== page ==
[Culadasa’s answer references the well known case of a child named James, who seems to remember a past life as a WWII pilot. Videos telling James’ story are popular on the internet.]
Yes, I’ve seen it before. Other than being on video, its not much different from hundreds of others I’ve reviewed. And it has not been nearly as thoroughly investigated as the others in order to rule out possible sources of information contamination.
But my point is the same. Yes, people can definitely tap into the minds and memories of other people, both living and dead. It happens far more than most people realize. But why assume that it is anything other than that? Especially, why jump to the conclusion that it must be reincarnation? There is absolutely no evidence to support the idea that the boy James is the same “person” as the pilot whose last name was James. Only that he has retrieved some (a very, very small part actually) of the information in the dead pilot’s mind.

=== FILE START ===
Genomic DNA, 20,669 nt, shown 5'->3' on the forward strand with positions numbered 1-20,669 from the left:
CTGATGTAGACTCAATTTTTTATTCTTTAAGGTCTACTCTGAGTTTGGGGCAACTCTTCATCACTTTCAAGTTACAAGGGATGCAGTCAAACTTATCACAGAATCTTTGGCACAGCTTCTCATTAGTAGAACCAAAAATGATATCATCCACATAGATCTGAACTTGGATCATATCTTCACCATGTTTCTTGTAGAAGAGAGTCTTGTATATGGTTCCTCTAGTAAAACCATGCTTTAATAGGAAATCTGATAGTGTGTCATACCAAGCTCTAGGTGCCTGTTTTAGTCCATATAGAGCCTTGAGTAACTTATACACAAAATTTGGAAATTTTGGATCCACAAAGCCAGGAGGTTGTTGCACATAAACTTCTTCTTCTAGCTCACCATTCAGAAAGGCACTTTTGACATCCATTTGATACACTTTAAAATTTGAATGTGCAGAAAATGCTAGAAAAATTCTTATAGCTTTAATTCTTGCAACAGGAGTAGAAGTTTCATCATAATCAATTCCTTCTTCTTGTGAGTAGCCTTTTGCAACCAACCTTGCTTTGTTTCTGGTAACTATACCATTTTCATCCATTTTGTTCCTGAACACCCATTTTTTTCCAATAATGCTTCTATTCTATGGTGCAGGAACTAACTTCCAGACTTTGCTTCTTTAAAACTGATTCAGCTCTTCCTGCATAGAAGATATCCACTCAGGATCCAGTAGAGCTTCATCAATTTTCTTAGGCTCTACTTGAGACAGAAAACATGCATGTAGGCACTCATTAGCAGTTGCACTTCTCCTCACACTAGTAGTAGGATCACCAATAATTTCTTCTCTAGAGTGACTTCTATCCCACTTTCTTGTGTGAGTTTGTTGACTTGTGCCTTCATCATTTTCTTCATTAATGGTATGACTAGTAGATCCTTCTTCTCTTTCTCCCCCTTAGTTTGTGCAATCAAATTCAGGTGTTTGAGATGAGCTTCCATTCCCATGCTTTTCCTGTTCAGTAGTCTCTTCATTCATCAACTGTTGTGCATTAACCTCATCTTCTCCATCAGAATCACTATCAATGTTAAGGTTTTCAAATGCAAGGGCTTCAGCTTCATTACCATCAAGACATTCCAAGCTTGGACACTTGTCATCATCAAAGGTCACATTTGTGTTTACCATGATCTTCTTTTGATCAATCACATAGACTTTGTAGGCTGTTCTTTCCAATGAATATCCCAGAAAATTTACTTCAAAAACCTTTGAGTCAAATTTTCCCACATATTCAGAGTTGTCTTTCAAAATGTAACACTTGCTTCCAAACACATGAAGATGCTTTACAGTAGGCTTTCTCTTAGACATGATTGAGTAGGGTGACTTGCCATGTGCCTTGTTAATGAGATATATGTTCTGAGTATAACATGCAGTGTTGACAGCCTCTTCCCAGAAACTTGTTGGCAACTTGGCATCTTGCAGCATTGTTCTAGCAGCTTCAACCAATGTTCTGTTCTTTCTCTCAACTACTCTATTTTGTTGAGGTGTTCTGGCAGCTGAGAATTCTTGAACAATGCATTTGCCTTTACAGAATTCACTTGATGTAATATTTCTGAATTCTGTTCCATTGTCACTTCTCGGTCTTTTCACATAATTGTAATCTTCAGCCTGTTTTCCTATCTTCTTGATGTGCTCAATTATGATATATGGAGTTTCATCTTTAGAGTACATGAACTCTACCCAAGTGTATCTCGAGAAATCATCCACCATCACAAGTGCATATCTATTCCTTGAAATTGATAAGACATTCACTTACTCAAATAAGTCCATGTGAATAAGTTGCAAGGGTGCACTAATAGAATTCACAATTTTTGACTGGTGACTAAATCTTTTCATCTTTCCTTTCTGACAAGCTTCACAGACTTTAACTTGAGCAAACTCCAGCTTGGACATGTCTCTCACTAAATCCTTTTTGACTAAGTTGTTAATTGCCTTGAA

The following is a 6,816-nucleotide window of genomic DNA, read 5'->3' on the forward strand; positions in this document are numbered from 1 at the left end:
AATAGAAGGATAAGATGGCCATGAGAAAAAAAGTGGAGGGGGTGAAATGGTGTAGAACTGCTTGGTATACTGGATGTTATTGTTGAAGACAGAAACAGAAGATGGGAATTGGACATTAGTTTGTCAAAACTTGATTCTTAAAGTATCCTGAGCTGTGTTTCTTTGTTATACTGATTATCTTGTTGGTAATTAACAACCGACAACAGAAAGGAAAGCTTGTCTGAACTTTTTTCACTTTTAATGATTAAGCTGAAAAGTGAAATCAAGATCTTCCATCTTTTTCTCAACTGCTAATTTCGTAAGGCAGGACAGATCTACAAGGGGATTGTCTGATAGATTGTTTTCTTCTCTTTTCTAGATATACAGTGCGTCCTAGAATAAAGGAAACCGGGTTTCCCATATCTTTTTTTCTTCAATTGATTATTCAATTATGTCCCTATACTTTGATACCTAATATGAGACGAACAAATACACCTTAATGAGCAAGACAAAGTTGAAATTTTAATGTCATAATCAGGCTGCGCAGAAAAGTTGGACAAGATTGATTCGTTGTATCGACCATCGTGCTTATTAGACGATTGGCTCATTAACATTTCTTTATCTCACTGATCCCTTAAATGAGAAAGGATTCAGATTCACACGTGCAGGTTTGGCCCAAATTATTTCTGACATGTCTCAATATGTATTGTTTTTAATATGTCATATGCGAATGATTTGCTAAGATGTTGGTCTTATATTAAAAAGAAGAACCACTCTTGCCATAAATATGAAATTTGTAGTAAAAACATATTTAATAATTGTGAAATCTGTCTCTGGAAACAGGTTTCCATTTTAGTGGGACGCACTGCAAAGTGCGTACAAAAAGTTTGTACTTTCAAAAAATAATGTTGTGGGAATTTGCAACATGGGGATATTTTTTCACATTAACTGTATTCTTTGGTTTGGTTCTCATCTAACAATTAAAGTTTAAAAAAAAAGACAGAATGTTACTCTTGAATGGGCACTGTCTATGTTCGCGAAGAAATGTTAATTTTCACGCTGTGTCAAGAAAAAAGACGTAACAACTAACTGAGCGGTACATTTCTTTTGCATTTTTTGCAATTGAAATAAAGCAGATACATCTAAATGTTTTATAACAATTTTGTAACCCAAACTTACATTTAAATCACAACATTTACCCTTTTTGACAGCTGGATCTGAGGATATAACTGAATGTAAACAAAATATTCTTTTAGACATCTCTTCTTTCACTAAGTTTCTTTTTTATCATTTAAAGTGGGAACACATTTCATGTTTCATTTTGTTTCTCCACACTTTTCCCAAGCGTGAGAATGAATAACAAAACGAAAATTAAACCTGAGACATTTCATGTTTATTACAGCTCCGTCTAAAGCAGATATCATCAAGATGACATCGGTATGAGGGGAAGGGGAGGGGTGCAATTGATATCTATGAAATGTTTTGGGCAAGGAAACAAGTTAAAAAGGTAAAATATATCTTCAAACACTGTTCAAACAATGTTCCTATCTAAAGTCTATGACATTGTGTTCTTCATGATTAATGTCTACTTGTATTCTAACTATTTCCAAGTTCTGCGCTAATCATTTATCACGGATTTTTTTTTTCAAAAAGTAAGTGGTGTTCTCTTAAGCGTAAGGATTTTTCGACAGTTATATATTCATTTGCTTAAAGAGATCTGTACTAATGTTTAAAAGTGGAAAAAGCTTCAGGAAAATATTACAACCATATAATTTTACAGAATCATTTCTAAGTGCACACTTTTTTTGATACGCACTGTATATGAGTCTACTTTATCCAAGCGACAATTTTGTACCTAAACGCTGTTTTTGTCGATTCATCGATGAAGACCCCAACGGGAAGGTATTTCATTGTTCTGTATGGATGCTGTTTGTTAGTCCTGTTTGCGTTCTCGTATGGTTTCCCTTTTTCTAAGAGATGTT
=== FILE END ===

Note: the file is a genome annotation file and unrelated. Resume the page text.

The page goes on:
The Buddha made it clear that whatever gets reborn, it’s definitely not the person (puggala), not any kind of a self (atta). And I know with certainty from repeated direct experience that my subjective self is only a constantly changing construct that cannot possibly be reborn. On the other hand, someone may someday sample a few memories from my life, and I hope they enjoy them and are benefited. But I hope they don’t get caught up in the notion that they were somehow me. I’d much rather they sampled a wider variety of memories from many, many other people and came to the same conclusion as the Buddha: There is no such thing as the separate self we imagine ourselves to be. Or maybe if they tap into the right memories from the right part of my life, they’ll know right away that the self is an illusion.
[There is no audio file, as this was a written submission to a discussion group]